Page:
Lexington Things to Do

  • Front and center at the Barracks of VMI
    Front and center at the Barracks of VMI
    by mtncorg
  • Interior of the Barracks Quad at VMI
    Interior of the Barracks Quad at VMI
    by mtncorg
  • George C Marshall looks out over the Parade Ground
    George C Marshall looks out over the...
    by mtncorg

Most Recent Things to Do in Lexington

  • 807Wheaton's Profile Photo

    General Lee's Traveller

    by 807Wheaton Updated Apr 6, 2006

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    Traveller was a tall iron gray American saddlebred with a black main and tail and was purchased by Robert E. Lee in 1862. Traveller accompanied Lee throughout the Civil War and even carried Lee into Lexington when he assumed the presidency of Washington College.
    Lee died on October 12, 1870 and Traveller died at age 14 in 1871. He is buried on the campus at Washington & Lee outside the chapel. For many years Traveller's skeleton was mounted in the Brooks Museum on the W & L campus. In 1929 the skeleton was moved to the new museum in Lee Chapel. Finally in 1971 Traveller's bones are reinterred beside Lee Chapel. His grave is marked by the Virginia Division, United Daughters of the Confederacy.

    Burial site of Traveller Burial site of Robert E. Lee's horse, Traveller Grounds of Washington & Lee University View of buildings at Washington & Lee University Lee Chapel & Museum
    Related to:
    • Historical Travel

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  • butterflykizzez04's Profile Photo

    Robert E. Lee Statue inside the Lee Chapel

    by butterflykizzez04 Written Apr 5, 2005

    When you enter the this historic old Chapel, you feel like your steppng back into time. It is amazing. Everything is so white and so silent. You pass the entry/vessible area and make your way up through the chapel to the pulpit area. Just behind the pulpit area on stage you enter into there area where the statue of Robert E. Lee lying in state is located.

    It is in a room made of red brick and surrounded by flags both american and rebel. The statue is made of itialian white marble is 6 feet long. It is very detailed and amazing. Such a somber area.

    Down below is the actual crypt of Robert E. Lee and the Lee family.

    Statue of Robert E. Lee inside the Lee Chapel

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  • butterflykizzez04's Profile Photo

    Washington and Lee University Main Buildings

    by butterflykizzez04 Written Apr 5, 2005

    We walked down from the Lexington Visitors Center. It took about 10 minutes to walk here. It was very well marked and we walked up to the campus and made our way to the Lee Chapel.

    These buildings ahead of the girls is the main buildings on campus where the students attend classes.

    Tiffany & Noel heading into the Campus

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  • butterflykizzez04's Profile Photo

    Originial Jackson Plot at the Jackson Memorial Cem

    by butterflykizzez04 Written Apr 5, 2005

    This is a photo of the originial Jackson family plot at the Stonewall Jackson Memorial cemetery.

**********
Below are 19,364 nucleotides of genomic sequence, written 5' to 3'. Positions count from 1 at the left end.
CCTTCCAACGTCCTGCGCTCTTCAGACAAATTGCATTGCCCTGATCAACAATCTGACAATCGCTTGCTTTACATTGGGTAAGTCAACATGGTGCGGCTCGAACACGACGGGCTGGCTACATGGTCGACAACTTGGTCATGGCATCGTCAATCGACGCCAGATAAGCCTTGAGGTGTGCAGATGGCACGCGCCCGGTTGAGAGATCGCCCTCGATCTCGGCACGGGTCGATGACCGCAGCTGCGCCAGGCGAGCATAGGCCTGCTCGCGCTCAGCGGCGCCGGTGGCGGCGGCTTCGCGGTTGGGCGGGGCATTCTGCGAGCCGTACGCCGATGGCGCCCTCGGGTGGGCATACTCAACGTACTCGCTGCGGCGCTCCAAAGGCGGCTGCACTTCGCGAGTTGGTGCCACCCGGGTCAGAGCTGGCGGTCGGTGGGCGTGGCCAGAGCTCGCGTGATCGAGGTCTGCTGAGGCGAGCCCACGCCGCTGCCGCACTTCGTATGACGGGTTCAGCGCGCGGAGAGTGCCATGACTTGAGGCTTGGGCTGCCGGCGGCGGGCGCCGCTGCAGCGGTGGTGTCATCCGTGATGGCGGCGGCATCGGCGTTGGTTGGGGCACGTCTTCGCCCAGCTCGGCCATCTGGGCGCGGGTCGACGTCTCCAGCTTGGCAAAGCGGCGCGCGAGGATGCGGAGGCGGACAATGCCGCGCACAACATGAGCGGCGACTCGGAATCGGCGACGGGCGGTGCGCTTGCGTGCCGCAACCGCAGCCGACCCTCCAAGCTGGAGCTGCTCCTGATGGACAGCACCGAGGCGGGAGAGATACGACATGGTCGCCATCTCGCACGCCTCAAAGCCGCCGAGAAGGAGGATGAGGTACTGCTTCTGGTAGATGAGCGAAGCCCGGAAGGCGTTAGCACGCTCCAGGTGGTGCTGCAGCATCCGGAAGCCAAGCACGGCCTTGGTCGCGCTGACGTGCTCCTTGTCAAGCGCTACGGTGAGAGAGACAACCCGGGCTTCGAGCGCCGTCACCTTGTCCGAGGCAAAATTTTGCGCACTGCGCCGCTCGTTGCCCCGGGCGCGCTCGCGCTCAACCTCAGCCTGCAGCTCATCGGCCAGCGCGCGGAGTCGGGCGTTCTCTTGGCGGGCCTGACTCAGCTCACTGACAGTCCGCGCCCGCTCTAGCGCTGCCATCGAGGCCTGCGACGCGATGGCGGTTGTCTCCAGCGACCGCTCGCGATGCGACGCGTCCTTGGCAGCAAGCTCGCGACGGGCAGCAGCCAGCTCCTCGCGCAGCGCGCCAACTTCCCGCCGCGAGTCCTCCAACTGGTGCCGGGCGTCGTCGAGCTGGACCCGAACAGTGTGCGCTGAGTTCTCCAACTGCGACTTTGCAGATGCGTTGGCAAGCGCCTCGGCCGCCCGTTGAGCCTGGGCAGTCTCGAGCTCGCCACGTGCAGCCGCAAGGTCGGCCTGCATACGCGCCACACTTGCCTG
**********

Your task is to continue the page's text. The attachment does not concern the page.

They moved his body from the original resting place along with his dau. and his 2nd wife, Mary Anna to the current statue/Tomb in the center of the Cemetery.

    The originial plot is well marked and located a few feet away from the Statue.

    originial Jackson Family Plot at the Cem.

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  • butterflykizzez04's Profile Photo

    Original Tombstone of Stonewall Jackson at cem.

    by butterflykizzez04 Written Apr 5, 2005

    This is the originial Stonewall Jackson tombstone in the Stonewall Jackson Memorial Cemetery.

    This tombstone is a few feet down the walkway from the current memorial statue and tomb. It is located in the Jackson family plot along with other family members.

    originial Stonewall Jackson tombstone

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  • butterflykizzez04's Profile Photo

    Girls inside the Stonewall Jackson Memorial Cem.

    by butterflykizzez04 Written Apr 5, 2005

    This photo is of Tiffany and Noel inside the Stonewall Jackson Memorial Cemetery on the walkway leading to his Statue and tomb.

    Also on this walkway you pass the original Jackson family Plot and the Junkin Family plot.

    Notice all the old cemetery tombstones. This is a very old and historic cemetery.

    Tiffany & Noel inside the Jackson Mem. Cem.

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  • butterflykizzez04's Profile Photo

    Elinor Junkin Jackson Tombstone/Stonewall 1st wife

    by butterflykizzez04 Written Apr 5, 2005

    This tombstone for his first wife "ELINOR JUNKIN JACKSON" is not buried with Stonewall Jackson tomb/statue memorial or in the Jackson plot where Stonewall was laid to rest first.

    She is buried a few feet away in the Junkin family plot which is near the originial Jackson Family plot.

    The sign at the entrance well marks all the gravesites for all to see.

    Elinor and Stonewall was only married for 14 months, she died during childbirth to Stonewalls first child. She was dau. of Rev. Junkin.

    Elinor Junkin Jackson; his 1st wife

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  • butterflykizzez04's Profile Photo

    Close-up of the Stonewall Jackson Statue at Tomb

    by butterflykizzez04 Written Apr 5, 2005

    This is a closer look at the statue on top of the Tomb.

    Description